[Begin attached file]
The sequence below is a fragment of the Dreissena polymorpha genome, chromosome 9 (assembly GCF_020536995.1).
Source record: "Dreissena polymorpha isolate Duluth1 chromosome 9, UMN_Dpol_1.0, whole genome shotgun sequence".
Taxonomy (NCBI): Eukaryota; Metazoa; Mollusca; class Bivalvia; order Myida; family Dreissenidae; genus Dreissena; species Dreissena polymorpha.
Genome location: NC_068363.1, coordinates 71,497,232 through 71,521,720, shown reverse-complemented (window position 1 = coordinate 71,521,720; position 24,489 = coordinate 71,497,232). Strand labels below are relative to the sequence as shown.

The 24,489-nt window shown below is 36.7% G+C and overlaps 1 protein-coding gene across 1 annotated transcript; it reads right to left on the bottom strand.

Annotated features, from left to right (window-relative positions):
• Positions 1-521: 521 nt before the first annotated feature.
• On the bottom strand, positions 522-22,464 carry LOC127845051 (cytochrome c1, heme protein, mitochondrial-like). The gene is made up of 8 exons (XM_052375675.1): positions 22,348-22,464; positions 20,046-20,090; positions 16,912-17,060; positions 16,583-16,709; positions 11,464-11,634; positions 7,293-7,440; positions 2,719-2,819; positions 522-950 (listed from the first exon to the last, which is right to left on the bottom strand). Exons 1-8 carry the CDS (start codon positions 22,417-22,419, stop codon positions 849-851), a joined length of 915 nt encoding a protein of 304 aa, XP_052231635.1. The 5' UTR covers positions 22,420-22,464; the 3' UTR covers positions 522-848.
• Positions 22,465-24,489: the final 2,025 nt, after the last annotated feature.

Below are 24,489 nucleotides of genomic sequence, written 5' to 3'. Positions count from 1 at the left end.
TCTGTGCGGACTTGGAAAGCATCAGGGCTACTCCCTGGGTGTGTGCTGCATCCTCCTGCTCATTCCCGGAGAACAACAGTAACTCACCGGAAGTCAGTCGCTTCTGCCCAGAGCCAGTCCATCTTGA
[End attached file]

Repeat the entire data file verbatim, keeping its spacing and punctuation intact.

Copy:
The sequence below is a fragment of the Dreissena polymorpha genome, chromosome 9 (assembly GCF_020536995.1).
Source record: "Dreissena polymorpha isolate Duluth1 chromosome 9, UMN_Dpol_1.0, whole genome shotgun sequence".
Taxonomy (NCBI): Eukaryota; Metazoa; Mollusca; class Bivalvia; order Myida; family Dreissenidae; genus Dreissena; species Dreissena polymorpha.
Genome location: NC_068363.1, coordinates 71,497,232 through 71,521,720, shown reverse-complemented (window position 1 = coordinate 71,521,720; position 24,489 = coordinate 71,497,232). Strand labels below are relative to the sequence as shown.

The 24,489-nt window shown below is 36.7% G+C and overlaps 1 protein-coding gene across 1 annotated transcript; it reads right to left on the bottom strand.

Annotated features, from left to right (window-relative positions):
• Positions 1-521: 521 nt before the first annotated feature.
• On the bottom strand, positions 522-22,464 carry LOC127845051 (cytochrome c1, heme protein, mitochondrial-like). The gene is made up of 8 exons (XM_052375675.1): positions 22,348-22,464; positions 20,046-20,090; positions 16,912-17,060; positions 16,583-16,709; positions 11,464-11,634; positions 7,293-7,440; positions 2,719-2,819; positions 522-950 (listed from the first exon to the last, which is right to left on the bottom strand). Exons 1-8 carry the CDS (start codon positions 22,417-22,419, stop codon positions 849-851), a joined length of 915 nt encoding a protein of 304 aa, XP_052231635.1. The 5' UTR covers positions 22,420-22,464; the 3' UTR covers positions 522-848.
• Positions 22,465-24,489: the final 2,025 nt, after the last annotated feature.

Below are 24,489 nucleotides of genomic sequence, written 5' to 3'. Positions count from 1 at the left end.
TCTGTGCGGACTTGGAAAGCATCAGGGCTACTCCCTGGGTGTGTGCTGCATCCTCCTGCTCATTCCCGGAGAACAACAGTAACTCACCGGAAGTCAGTCGCTTCTGCCCAGAGCCAGTCCATCTTGA